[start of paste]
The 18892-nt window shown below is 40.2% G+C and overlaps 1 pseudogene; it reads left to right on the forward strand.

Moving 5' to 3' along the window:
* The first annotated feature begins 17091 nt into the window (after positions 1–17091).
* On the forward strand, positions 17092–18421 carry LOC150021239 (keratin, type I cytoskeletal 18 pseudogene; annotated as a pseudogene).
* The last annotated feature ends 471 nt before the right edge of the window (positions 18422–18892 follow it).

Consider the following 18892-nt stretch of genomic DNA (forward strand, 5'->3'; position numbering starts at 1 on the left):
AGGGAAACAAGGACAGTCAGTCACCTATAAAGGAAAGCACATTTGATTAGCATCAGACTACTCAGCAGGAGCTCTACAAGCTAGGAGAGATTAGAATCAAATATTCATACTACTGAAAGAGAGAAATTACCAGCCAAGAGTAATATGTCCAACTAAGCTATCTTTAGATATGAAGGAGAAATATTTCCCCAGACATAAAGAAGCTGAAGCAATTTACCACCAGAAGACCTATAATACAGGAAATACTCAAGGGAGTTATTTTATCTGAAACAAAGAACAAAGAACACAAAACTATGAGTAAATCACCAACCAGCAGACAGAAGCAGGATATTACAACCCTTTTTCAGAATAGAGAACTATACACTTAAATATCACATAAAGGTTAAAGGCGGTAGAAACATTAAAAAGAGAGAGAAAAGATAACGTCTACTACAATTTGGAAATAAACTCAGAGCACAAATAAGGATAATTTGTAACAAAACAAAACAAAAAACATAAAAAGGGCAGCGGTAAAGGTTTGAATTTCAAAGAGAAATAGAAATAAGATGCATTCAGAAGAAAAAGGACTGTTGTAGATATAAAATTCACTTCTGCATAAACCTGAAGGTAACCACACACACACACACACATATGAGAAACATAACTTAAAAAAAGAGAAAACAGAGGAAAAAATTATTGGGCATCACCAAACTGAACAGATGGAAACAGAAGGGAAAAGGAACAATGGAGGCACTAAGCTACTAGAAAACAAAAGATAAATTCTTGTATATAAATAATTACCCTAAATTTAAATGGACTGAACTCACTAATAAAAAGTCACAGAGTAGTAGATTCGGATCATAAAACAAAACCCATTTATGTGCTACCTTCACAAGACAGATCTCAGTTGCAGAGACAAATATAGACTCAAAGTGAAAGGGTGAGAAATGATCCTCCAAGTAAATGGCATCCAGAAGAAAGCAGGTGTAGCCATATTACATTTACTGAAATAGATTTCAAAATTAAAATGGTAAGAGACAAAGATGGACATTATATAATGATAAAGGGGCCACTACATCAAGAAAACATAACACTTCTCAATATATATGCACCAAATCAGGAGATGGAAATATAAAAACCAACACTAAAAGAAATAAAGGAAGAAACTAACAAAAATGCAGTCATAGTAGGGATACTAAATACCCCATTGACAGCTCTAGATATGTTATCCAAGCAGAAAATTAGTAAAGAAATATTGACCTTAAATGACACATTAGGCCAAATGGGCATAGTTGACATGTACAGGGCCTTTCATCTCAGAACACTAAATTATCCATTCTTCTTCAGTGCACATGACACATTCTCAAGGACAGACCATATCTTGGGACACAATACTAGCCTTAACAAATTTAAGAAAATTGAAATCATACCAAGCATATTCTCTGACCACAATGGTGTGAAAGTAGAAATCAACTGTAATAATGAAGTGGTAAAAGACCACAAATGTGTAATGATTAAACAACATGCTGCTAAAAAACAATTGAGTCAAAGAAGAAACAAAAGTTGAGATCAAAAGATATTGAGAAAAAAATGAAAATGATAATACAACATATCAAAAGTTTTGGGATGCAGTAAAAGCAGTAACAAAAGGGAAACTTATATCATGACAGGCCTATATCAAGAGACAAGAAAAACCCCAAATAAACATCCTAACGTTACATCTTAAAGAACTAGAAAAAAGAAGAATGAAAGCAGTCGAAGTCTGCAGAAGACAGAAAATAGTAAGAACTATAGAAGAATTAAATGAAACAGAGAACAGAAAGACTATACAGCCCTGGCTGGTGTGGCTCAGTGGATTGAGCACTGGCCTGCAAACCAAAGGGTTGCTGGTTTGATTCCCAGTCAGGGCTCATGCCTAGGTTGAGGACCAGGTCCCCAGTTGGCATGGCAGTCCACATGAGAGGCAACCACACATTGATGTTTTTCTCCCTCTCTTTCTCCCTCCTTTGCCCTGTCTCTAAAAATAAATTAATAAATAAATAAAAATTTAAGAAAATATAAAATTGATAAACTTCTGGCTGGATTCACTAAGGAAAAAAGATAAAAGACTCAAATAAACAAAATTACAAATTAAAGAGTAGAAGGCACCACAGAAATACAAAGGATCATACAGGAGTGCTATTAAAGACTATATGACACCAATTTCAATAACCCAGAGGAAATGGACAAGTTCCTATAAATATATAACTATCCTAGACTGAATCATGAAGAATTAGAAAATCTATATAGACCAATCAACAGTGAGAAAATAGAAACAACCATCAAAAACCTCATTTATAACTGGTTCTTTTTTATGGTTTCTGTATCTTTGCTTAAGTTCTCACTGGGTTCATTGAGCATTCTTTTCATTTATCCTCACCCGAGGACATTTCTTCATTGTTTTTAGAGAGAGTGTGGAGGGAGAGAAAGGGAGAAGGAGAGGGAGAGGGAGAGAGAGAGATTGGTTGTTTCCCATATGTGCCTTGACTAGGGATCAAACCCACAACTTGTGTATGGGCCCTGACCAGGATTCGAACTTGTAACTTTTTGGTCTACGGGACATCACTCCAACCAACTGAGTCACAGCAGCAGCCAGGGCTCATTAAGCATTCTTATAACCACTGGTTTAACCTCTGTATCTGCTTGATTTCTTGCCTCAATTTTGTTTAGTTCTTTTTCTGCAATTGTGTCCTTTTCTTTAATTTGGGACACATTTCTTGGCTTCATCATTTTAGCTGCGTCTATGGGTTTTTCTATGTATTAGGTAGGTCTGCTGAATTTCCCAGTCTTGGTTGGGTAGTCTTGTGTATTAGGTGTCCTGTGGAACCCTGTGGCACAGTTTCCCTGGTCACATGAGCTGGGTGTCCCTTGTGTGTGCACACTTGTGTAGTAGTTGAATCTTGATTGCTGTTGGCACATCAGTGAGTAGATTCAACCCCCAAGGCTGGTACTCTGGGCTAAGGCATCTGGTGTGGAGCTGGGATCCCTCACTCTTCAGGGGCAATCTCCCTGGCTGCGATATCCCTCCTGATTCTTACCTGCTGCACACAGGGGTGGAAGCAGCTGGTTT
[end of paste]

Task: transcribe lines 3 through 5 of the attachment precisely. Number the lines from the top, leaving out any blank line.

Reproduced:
* The first annotated feature begins 17091 nt into the window (after positions 1–17091).
* On the forward strand, positions 17092–18421 carry LOC150021239 (keratin, type I cytoskeletal 18 pseudogene; annotated as a pseudogene).
* The last annotated feature ends 471 nt before the right edge of the window (positions 18422–18892 follow it).